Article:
J. J. Johnson American jazz trombonist, composer and arranger

James Louis Johnson was an American jazz trombonist, composer and arranger.

Oscar Peterson Canadian jazz pianist, band leader, composer

Oscar Emmanuel Peterson, was a Canadian jazz pianist and composer. He was called the "Maharaja of the keyboard" by Duke Ellington, but simply "O.P." by his friends. He released over 200 recordings, won eight Grammy Awards, and received numerous other awards and honours. He is considered one of the greatest jazz pianists, and played thousands of concerts worldwide in a career lasting more than 60 years.

Bob Brookmeyer American jazz valve trombonist, pianist, arranger, and composer

Robert Edward "Bob" Brookmeyer was an American jazz valve trombonist, pianist, arranger, and composer. Born in Kansas City, Missouri, Brookmeyer first gained widespread public attention as a member of Gerry Mulligan's quartet from 1954 to 1957. He later worked with Jimmy Giuffre, before rejoining Mulligan's Concert Jazz Band. He garnered 8 Grammy Award nominations during his lifetime.

In the 1970s, Terry concentrated increasingly on the flugelhorn, which he played with a full, ringing tone. In addition to his studio work and teaching at jazz workshops, Terry toured regularly in the 1980s with small groups (including Peterson's) and performed as the leader of his Big B-A-D Band (formed about 1970). After financial difficulties forced him to break up the Big B-A-D Band, he performed with bands such as the Unifour Jazz Ensemble. His humor and command of jazz trumpet styles are apparent in his "dialogues" with himself, on different instruments or on the same instrument, muted and unmuted.

Later career

Terry in New York City, 1976 Clark Mumbles Terry.jpg
Terry in New York City, 1976

From the 1970s through the 1990s, Terry performed at Carnegie Hall, Town Hall, and Lincoln Center, toured with the Newport Jazz All Stars and Jazz at the Philharmonic, and was featured with Skitch Henderson's New York Pops Orchestra. In 1998, Terry recorded George Gershwin's "Let's Call the Whole Thing Off" for the Red Hot Organization's compilation album Red Hot + Rhapsody , a tribute to George Gershwin, which raised money for various charities devoted to increasing AIDS awareness and fighting the disease.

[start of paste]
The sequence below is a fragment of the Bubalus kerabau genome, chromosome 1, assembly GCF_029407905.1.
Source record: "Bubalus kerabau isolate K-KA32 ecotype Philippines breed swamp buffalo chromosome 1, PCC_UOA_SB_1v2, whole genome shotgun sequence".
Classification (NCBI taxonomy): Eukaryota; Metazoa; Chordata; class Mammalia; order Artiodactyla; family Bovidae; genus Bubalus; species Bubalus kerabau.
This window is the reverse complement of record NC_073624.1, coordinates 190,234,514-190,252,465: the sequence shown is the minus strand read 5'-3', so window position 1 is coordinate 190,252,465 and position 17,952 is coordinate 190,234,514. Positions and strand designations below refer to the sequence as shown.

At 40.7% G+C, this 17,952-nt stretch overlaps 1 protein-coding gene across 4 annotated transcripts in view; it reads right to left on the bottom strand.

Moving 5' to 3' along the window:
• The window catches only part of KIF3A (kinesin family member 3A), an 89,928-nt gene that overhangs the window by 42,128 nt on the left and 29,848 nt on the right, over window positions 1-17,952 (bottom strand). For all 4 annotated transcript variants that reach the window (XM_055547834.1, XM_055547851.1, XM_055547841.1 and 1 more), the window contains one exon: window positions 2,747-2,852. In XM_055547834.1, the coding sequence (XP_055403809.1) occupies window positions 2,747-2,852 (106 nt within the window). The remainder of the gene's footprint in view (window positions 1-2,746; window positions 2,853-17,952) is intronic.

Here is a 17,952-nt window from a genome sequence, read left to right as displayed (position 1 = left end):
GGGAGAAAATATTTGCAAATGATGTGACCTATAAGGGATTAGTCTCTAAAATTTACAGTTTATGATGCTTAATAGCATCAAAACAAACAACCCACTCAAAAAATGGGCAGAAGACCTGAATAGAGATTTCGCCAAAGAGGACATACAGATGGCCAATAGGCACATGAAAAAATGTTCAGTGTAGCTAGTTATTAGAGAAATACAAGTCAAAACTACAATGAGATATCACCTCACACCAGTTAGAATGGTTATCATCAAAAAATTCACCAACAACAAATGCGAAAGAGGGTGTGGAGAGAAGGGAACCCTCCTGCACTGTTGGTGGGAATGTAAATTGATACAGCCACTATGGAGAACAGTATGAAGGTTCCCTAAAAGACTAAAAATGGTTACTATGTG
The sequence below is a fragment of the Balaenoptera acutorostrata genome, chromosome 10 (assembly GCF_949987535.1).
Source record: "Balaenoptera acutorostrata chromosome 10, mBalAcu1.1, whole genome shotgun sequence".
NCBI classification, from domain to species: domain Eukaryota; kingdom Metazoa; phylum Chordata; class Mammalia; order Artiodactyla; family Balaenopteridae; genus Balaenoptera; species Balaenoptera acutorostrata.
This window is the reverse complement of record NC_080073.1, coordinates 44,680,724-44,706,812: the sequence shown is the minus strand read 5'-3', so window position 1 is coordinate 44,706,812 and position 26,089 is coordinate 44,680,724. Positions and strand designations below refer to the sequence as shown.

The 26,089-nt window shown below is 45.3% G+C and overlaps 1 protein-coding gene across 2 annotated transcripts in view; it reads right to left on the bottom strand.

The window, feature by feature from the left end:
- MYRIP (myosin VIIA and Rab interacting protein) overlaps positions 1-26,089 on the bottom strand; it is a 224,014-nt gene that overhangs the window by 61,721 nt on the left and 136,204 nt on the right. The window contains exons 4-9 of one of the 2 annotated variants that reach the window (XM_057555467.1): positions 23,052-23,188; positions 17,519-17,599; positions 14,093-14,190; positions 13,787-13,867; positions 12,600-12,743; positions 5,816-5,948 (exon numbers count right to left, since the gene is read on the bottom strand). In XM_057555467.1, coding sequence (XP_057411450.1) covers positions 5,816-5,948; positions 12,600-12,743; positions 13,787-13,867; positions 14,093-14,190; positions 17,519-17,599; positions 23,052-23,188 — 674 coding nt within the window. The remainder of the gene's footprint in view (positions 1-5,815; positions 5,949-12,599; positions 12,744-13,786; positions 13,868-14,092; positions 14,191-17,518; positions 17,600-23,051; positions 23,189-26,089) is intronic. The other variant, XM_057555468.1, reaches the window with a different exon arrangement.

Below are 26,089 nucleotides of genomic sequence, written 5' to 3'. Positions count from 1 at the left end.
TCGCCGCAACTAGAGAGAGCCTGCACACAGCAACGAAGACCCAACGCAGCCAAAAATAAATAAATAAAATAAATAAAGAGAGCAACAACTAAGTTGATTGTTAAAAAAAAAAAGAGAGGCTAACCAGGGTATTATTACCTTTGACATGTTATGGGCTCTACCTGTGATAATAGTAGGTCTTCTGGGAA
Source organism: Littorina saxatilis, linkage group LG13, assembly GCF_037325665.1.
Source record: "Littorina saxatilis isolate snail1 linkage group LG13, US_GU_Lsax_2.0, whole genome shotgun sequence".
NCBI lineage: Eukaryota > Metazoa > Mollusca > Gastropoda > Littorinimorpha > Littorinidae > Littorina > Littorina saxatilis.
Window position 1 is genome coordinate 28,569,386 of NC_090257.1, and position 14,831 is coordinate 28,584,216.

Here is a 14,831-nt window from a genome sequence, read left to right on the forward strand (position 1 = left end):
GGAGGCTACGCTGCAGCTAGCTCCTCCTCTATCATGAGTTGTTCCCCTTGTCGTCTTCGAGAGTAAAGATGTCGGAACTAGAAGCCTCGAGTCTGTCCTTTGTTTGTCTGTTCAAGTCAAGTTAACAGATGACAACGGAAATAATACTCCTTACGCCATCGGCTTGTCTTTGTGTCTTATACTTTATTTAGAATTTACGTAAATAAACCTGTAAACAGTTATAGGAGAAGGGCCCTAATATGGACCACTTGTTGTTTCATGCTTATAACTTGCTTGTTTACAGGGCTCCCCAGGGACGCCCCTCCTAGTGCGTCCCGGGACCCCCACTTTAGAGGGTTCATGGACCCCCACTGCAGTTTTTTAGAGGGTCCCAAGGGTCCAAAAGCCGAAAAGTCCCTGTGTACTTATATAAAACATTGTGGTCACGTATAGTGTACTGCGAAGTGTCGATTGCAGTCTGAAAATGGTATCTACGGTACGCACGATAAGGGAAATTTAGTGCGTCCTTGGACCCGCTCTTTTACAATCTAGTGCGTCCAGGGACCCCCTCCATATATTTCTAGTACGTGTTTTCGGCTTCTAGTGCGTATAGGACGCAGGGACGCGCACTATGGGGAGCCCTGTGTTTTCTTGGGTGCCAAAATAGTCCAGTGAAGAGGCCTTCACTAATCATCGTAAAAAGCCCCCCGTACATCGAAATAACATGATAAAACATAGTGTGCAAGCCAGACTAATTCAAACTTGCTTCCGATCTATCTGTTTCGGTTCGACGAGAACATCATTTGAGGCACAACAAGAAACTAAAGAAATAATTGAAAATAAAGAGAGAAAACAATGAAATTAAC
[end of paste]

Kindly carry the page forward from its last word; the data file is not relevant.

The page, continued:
In November 1980, he was a headliner along with Anita O'Day, Lionel Hampton and Ramsey Lewis during the opening two-week ceremony performances celebrating the short-lived resurgence of the Blue Note Lounge at the Marriott O'Hare Hotel near Chicago.

Prompted early in his career by Billy Taylor, Clark and Milt Hinton bought instruments for and gave instruction to young hopefuls, which planted the seed that became Jazz Mobile in Harlem. This venture tugged at Terry's greatest love: involving youth in the perpetuation of jazz. From 2000 onwards, he hosted Clark Terry Jazz Festivals on land and sea, held his own jazz camps, and appeared in more than fifty jazz festivals on six continents. Terry composed more than two hundred jazz songs and performed for eight U.S. Presidents. [12]

He also had several recordings with major groups including the London Symphony Orchestra, the Dutch Metropole Orchestra, and the Chicago Jazz Orchestra, hundreds of high school and college ensembles, his own duos, trios, quartets, quintets, sextets, octets, and two big bands: Clark Terry's Big Bad Band and Clark Terry's Young Titans of Jazz.

In February 2004, Terry guest starred as himself, on Little Bill , a children's television series. Terry was a resident of Bayside, Queens, and Corona, Queens, New York, later moving to Haworth, New Jersey, and then Pine Bluff, Arkansas. [13] [14]